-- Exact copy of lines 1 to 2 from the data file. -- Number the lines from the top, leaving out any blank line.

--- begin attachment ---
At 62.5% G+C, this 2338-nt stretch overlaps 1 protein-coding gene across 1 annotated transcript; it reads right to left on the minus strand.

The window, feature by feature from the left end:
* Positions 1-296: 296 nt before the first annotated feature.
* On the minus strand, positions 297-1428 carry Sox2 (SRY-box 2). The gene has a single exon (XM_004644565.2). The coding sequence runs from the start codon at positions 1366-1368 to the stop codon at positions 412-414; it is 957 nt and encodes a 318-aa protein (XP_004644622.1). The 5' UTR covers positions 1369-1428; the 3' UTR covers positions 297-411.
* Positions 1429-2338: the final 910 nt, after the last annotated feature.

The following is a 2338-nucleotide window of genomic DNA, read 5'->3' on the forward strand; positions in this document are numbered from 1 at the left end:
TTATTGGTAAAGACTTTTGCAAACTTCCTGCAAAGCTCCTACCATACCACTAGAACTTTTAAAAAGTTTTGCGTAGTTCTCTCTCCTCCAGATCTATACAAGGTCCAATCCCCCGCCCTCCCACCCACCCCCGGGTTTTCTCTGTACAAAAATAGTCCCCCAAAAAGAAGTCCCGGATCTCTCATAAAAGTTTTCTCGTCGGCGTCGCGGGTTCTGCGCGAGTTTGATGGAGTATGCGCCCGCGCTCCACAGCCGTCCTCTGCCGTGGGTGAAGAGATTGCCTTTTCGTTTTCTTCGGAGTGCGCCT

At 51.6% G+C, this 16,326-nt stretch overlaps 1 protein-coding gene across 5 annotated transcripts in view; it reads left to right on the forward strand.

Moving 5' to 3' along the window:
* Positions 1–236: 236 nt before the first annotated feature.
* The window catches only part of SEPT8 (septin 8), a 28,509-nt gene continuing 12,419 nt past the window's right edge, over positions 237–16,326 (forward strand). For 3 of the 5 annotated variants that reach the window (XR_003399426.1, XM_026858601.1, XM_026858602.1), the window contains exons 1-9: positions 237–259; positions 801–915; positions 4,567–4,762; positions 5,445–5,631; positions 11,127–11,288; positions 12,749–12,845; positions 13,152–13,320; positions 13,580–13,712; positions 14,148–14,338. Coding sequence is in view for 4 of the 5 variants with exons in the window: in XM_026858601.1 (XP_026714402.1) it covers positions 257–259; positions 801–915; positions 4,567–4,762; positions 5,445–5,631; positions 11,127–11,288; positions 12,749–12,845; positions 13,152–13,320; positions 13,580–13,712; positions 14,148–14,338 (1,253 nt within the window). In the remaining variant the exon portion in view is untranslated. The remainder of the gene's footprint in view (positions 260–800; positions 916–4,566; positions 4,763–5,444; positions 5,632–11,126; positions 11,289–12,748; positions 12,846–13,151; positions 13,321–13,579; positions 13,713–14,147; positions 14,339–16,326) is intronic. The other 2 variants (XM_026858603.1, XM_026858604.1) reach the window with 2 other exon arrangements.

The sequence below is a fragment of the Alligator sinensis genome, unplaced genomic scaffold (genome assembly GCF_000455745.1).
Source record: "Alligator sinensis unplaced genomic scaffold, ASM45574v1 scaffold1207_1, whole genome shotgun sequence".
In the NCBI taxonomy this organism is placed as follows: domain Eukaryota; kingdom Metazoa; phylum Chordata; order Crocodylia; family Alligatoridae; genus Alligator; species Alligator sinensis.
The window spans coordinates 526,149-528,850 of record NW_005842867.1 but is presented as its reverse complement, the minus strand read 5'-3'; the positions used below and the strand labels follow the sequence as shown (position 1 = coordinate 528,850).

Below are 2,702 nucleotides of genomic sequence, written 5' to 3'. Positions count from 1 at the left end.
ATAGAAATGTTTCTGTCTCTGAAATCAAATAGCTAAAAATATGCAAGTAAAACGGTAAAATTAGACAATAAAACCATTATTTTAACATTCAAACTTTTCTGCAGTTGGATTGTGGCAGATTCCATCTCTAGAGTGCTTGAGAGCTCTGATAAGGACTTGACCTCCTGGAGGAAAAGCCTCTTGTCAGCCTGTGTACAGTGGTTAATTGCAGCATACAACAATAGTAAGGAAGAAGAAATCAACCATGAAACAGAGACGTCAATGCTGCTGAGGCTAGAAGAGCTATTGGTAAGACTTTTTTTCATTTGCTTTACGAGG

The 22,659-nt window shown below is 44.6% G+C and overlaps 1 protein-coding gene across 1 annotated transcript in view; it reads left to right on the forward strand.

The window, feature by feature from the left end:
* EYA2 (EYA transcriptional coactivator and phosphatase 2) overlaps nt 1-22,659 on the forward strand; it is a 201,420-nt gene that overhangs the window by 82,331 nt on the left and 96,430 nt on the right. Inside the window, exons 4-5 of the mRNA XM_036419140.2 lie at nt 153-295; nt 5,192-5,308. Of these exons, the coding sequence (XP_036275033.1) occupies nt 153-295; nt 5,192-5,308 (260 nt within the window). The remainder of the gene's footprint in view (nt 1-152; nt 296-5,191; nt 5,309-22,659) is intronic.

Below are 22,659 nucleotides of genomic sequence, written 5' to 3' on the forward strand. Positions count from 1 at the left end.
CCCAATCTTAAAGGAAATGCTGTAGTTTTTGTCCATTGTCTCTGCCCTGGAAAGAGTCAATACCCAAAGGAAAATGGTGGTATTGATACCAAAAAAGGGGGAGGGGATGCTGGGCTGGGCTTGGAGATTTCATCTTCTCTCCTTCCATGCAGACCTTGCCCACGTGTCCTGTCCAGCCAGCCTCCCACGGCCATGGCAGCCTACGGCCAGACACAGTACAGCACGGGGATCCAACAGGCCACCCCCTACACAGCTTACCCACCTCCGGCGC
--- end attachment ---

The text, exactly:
At 62.5% G+C, this 2338-nt stretch overlaps 1 protein-coding gene across 1 annotated transcript; it reads right to left on the minus strand.

The window, feature by feature from the left end: